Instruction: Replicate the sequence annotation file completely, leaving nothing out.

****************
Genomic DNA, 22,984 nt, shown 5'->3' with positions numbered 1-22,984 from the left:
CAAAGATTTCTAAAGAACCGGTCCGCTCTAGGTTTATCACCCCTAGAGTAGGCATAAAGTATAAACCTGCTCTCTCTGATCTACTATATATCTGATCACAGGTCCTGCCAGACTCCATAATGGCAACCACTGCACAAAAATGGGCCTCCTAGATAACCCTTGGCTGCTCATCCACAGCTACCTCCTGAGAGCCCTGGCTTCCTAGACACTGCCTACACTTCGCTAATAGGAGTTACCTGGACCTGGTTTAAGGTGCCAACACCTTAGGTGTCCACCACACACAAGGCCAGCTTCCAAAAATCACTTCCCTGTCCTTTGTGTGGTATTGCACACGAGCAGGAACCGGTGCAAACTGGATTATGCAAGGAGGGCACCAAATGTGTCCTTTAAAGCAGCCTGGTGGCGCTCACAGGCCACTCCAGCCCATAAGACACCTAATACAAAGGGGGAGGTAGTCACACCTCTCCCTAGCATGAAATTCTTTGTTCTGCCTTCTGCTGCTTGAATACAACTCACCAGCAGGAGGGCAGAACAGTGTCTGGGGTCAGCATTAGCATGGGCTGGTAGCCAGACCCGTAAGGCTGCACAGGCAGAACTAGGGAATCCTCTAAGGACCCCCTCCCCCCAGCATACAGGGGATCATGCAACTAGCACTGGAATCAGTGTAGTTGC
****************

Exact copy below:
Genomic DNA, 22,984 nt, shown 5'->3' with positions numbered 1-22,984 from the left:
CAAAGATTTCTAAAGAACCGGTCCGCTCTAGGTTTATCACCCCTAGAGTAGGCATAAAGTATAAACCTGCTCTCTCTGATCTACTATATATCTGATCACAGGTCCTGCCAGACTCCATAATGGCAACCACTGCACAAAAATGGGCCTCCTAGATAACCCTTGGCTGCTCATCCACAGCTACCTCCTGAGAGCCCTGGCTTCCTAGACACTGCCTACACTTCGCTAATAGGAGTTACCTGGACCTGGTTTAAGGTGCCAACACCTTAGGTGTCCACCACACACAAGGCCAGCTTCCAAAAATCACTTCCCTGTCCTTTGTGTGGTATTGCACACGAGCAGGAACCGGTGCAAACTGGATTATGCAAGGAGGGCACCAAATGTGTCCTTTAAAGCAGCCTGGTGGCGCTCACAGGCCACTCCAGCCCATAAGACACCTAATACAAAGGGGGAGGTAGTCACACCTCTCCCTAGCATGAAATTCTTTGTTCTGCCTTCTGCTGCTTGAATACAACTCACCAGCAGGAGGGCAGAACAGTGTCTGGGGTCAGCATTAGCATGGGCTGGTAGCCAGACCCGTAAGGCTGCACAGGCAGAACTAGGGAATCCTCTAAGGACCCCCTCCCCCCAGCATACAGGGGATCATGCAACTAGCACTGGAATCAGTGTAGTTGC